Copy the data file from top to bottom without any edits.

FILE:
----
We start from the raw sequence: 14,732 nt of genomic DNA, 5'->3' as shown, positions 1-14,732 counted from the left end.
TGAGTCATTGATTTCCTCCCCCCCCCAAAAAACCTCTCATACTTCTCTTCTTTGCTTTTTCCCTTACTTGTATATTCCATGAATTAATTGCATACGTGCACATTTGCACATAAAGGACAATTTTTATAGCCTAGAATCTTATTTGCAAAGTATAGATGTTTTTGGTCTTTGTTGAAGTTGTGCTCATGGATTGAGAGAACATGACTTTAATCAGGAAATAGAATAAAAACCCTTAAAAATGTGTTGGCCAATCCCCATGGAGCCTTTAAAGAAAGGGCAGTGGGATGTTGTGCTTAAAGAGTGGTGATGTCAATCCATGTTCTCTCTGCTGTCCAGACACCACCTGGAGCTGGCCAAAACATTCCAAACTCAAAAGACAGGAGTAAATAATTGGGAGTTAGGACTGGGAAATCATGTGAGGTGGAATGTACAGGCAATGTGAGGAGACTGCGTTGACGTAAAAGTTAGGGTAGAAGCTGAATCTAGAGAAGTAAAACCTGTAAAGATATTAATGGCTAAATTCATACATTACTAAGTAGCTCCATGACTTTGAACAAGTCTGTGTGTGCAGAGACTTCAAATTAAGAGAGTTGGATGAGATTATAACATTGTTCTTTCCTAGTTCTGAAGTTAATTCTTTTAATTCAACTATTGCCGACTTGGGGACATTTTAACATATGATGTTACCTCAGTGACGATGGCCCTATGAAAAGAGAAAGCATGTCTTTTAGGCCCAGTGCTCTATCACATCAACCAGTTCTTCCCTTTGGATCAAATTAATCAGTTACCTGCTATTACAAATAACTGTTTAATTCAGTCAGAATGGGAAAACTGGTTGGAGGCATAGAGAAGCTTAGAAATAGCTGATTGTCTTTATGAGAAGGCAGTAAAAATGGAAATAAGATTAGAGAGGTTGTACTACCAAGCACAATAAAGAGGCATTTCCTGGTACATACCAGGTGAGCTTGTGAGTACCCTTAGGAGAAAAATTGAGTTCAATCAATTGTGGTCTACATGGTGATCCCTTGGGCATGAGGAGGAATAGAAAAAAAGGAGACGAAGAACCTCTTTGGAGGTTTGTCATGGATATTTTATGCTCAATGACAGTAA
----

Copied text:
We start from the raw sequence: 14,732 nt of genomic DNA, 5'->3' as shown, positions 1-14,732 counted from the left end.
TGAGTCATTGATTTCCTCCCCCCCCCAAAAAACCTCTCATACTTCTCTTCTTTGCTTTTTCCCTTACTTGTATATTCCATGAATTAATTGCATACGTGCACATTTGCACATAAAGGACAATTTTTATAGCCTAGAATCTTATTTGCAAAGTATAGATGTTTTTGGTCTTTGTTGAAGTTGTGCTCATGGATTGAGAGAACATGACTTTAATCAGGAAATAGAATAAAAACCCTTAAAAATGTGTTGGCCAATCCCCATGGAGCCTTTAAAGAAAGGGCAGTGGGATGTTGTGCTTAAAGAGTGGTGATGTCAATCCATGTTCTCTCTGCTGTCCAGACACCACCTGGAGCTGGCCAAAACATTCCAAACTCAAAAGACAGGAGTAAATAATTGGGAGTTAGGACTGGGAAATCATGTGAGGTGGAATGTACAGGCAATGTGAGGAGACTGCGTTGACGTAAAAGTTAGGGTAGAAGCTGAATCTAGAGAAGTAAAACCTGTAAAGATATTAATGGCTAAATTCATACATTACTAAGTAGCTCCATGACTTTGAACAAGTCTGTGTGTGCAGAGACTTCAAATTAAGAGAGTTGGATGAGATTATAACATTGTTCTTTCCTAGTTCTGAAGTTAATTCTTTTAATTCAACTATTGCCGACTTGGGGACATTTTAACATATGATGTTACCTCAGTGACGATGGCCCTATGAAAAGAGAAAGCATGTCTTTTAGGCCCAGTGCTCTATCACATCAACCAGTTCTTCCCTTTGGATCAAATTAATCAGTTACCTGCTATTACAAATAACTGTTTAATTCAGTCAGAATGGGAAAACTGGTTGGAGGCATAGAGAAGCTTAGAAATAGCTGATTGTCTTTATGAGAAGGCAGTAAAAATGGAAATAAGATTAGAGAGGTTGTACTACCAAGCACAATAAAGAGGCATTTCCTGGTACATACCAGGTGAGCTTGTGAGTACCCTTAGGAGAAAAATTGAGTTCAATCAATTGTGGTCTACATGGTGATCCCTTGGGCATGAGGAGGAATAGAAAAAAAGGAGACGAAGAACCTCTTTGGAGGTTTGTCATGGATATTTTATGCTCAATGACAGTAA